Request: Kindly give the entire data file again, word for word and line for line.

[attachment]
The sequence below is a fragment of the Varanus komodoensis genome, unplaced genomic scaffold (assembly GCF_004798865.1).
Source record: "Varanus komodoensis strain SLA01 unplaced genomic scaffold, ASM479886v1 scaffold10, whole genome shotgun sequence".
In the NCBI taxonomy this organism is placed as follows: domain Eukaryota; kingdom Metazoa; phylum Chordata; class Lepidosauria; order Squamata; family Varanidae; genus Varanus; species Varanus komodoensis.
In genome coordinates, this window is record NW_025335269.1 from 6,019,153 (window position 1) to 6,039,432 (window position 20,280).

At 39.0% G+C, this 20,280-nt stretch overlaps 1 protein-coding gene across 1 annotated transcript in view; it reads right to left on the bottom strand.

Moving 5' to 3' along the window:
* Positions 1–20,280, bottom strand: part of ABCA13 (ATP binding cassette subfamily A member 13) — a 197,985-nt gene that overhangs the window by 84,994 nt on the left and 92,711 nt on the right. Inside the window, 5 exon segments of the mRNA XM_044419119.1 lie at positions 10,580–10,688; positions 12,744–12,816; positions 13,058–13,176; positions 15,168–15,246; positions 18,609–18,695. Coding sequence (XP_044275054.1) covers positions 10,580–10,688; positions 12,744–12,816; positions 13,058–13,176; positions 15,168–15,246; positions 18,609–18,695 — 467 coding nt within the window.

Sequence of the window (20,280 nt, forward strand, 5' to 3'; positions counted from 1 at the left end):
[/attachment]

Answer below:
The sequence below is a fragment of the Varanus komodoensis genome, unplaced genomic scaffold (assembly GCF_004798865.1).
Source record: "Varanus komodoensis strain SLA01 unplaced genomic scaffold, ASM479886v1 scaffold10, whole genome shotgun sequence".
In the NCBI taxonomy this organism is placed as follows: domain Eukaryota; kingdom Metazoa; phylum Chordata; class Lepidosauria; order Squamata; family Varanidae; genus Varanus; species Varanus komodoensis.
In genome coordinates, this window is record NW_025335269.1 from 6,019,153 (window position 1) to 6,039,432 (window position 20,280).

At 39.0% G+C, this 20,280-nt stretch overlaps 1 protein-coding gene across 1 annotated transcript in view; it reads right to left on the bottom strand.

Moving 5' to 3' along the window:
* Positions 1–20,280, bottom strand: part of ABCA13 (ATP binding cassette subfamily A member 13) — a 197,985-nt gene that overhangs the window by 84,994 nt on the left and 92,711 nt on the right. Inside the window, 5 exon segments of the mRNA XM_044419119.1 lie at positions 10,580–10,688; positions 12,744–12,816; positions 13,058–13,176; positions 15,168–15,246; positions 18,609–18,695. Coding sequence (XP_044275054.1) covers positions 10,580–10,688; positions 12,744–12,816; positions 13,058–13,176; positions 15,168–15,246; positions 18,609–18,695 — 467 coding nt within the window.

Sequence of the window (20,280 nt, forward strand, 5' to 3'; positions counted from 1 at the left end):